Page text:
Arcas had two sons, Elatus and Aphidas, by Leanira, daughter of Amyclas, or by Meganira, daughter of Croco, or, according to Eumelus, by a nymph Chrysopelia.As to the sons of Arcas, and the division of Arcadia among them, see Paus. 8.4.1ff. According to Pausanias, Arcas had three sons, Azas, Aphidas, and Elatus by Erato, a Dryad nymph; to Azas his father Arcas assigned the district of Azania, to Aphidas the city of Tegea, and to Elatus the mountain of Cyllene. These divided the land between them, but Elatus had all the power, and he begat Stymphalus and Pereus by Laodice, daughter of Cinyras, and Aphidas had a son Aleus and a daughter Stheneboea, who was married to Proetus. And Aleus had a daughter Auge and two sons, Cepheus and Lycurgus, by Neaera, daughter of Pereus. Auge was seduced by HerculesFor the story of Auge and Telephus, see above, Apollod. 2.7.4. and hid her babe in the precinct of Ath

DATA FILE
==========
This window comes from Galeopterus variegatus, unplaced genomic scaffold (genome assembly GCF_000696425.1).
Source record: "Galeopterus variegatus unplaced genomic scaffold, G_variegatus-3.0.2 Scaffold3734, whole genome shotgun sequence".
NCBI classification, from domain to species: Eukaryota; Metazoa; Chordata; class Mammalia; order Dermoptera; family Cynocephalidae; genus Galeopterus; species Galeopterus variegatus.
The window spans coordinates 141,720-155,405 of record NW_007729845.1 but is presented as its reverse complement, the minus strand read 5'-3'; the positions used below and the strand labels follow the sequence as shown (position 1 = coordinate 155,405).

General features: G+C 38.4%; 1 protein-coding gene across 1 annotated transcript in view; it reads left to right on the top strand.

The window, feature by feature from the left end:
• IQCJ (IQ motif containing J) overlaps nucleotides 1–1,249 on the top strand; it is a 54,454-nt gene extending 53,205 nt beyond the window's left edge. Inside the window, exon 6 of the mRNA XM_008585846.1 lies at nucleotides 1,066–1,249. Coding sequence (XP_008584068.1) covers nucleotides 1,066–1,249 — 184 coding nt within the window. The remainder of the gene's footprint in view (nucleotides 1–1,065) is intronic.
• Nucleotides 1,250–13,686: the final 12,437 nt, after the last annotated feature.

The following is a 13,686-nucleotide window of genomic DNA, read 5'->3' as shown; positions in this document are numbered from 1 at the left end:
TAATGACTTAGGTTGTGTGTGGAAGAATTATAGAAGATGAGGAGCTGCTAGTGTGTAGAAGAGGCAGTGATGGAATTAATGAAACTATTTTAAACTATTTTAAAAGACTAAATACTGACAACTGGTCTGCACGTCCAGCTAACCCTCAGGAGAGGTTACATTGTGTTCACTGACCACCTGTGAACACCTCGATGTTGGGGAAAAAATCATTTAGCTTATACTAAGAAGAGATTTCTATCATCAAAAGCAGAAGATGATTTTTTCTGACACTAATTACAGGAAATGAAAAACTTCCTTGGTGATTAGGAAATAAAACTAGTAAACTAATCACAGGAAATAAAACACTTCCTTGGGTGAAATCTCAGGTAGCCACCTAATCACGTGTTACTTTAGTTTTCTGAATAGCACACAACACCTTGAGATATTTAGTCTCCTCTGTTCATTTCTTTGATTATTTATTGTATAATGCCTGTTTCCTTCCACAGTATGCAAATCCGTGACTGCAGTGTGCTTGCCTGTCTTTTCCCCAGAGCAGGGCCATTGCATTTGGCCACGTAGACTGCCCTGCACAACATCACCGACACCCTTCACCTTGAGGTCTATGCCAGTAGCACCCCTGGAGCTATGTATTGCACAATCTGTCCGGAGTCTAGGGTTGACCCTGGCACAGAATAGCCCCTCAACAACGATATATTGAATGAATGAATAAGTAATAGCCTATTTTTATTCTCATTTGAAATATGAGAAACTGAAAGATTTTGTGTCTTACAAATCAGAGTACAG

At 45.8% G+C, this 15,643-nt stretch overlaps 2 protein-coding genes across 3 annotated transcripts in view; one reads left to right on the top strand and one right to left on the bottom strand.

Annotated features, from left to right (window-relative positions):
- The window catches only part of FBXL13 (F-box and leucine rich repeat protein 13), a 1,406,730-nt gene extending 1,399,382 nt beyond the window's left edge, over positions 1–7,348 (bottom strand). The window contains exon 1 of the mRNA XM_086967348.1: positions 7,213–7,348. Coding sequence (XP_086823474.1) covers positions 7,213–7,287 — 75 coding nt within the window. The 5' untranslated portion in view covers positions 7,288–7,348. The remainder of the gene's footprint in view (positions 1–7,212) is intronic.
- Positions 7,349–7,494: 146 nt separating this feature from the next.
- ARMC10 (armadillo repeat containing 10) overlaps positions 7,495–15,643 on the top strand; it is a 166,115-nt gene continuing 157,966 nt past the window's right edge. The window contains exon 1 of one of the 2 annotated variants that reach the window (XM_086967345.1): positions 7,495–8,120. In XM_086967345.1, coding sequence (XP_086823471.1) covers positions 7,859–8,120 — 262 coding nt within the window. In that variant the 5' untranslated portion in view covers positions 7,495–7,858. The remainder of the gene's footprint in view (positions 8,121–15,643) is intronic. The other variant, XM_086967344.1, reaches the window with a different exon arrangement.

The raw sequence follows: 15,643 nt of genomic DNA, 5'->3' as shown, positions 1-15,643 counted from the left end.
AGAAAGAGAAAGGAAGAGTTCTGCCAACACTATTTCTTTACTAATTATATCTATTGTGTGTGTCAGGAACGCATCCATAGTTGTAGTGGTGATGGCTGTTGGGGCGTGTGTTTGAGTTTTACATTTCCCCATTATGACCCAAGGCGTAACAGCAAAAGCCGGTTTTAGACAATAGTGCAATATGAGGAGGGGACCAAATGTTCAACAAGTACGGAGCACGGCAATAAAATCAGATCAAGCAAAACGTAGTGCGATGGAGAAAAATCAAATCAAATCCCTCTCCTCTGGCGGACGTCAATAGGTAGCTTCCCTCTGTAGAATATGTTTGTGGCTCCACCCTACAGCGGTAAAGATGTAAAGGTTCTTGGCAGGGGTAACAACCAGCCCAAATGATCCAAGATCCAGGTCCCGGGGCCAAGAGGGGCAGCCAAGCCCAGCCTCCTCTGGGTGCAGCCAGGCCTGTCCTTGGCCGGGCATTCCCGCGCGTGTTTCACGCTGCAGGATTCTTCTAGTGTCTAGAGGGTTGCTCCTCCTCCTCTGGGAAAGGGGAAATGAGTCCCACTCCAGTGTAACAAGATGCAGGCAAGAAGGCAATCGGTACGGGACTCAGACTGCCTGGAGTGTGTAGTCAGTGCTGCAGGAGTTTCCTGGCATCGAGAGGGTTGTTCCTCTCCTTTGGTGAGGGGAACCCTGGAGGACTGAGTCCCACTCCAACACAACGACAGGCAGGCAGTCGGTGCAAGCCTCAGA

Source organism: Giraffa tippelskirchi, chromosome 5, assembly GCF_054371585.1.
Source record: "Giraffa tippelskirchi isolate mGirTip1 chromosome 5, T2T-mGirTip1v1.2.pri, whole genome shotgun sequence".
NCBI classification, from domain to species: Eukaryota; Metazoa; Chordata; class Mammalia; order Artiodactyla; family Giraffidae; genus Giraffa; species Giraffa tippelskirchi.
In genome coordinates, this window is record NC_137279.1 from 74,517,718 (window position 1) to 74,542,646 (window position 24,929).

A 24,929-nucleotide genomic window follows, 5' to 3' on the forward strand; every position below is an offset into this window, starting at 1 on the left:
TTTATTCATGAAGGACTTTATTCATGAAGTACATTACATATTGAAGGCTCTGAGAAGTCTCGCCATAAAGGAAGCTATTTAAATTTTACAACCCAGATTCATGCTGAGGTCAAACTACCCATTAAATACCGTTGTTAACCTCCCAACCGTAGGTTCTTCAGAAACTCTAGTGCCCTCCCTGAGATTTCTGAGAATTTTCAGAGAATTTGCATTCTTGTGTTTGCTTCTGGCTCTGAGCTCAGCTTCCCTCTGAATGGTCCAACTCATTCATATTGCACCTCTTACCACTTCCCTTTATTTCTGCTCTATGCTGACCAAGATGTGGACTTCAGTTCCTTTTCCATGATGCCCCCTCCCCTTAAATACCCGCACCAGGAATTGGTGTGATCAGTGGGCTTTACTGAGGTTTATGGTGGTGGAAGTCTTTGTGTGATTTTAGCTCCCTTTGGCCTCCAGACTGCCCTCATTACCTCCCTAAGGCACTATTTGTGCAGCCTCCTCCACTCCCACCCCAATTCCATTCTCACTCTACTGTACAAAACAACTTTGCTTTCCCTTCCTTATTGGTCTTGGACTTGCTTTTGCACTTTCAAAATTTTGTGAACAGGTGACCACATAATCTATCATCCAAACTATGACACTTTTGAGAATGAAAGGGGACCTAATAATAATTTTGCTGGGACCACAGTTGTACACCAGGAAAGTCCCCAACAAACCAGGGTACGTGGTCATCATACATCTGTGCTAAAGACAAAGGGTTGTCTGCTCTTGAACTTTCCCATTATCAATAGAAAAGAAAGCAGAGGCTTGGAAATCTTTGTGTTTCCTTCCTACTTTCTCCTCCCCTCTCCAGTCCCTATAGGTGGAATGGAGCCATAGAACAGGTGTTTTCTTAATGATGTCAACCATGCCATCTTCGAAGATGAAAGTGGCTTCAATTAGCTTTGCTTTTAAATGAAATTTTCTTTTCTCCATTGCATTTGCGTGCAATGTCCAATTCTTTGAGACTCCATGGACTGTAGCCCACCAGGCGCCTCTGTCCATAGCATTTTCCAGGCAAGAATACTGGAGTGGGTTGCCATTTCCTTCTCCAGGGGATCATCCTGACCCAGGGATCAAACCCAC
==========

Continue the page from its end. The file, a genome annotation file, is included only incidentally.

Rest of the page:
Apollodorus, Epitome (ed. Sir James George Frazer), book E (search)
y a Scholiast on Eur. Or. 1645. As to Oresteum in Arcadia, see Paus. 8.3.1ff., who says that it was formerly called Oresthasium. A curious story of the madness of Orestes in Arcadia is told by Paus. 8.34.1-4. He says that, when the Furies were about to drive him mad, they appeared to him black, but that he bit off one of his own fingers, whereupon they appeared to him white, and he immediately recovered his wits. The grave of Orestes was near Tegea in Arcadia; from there his bones were stolen by a Spartan and carried to Sparta in compliance with an oracle, which assured the Spartans of victory over their stubborn foes the Tegeans, if only they could get possession of these valuable relics. See Hdt. 1.67ff.; Paus. 3.3.5ff.; Paus. 3.11.10; Paus. 8.54.3. Menelaus, with five ships in all under his command, put in at Sunium, a headland of Attica; and being again driven thence by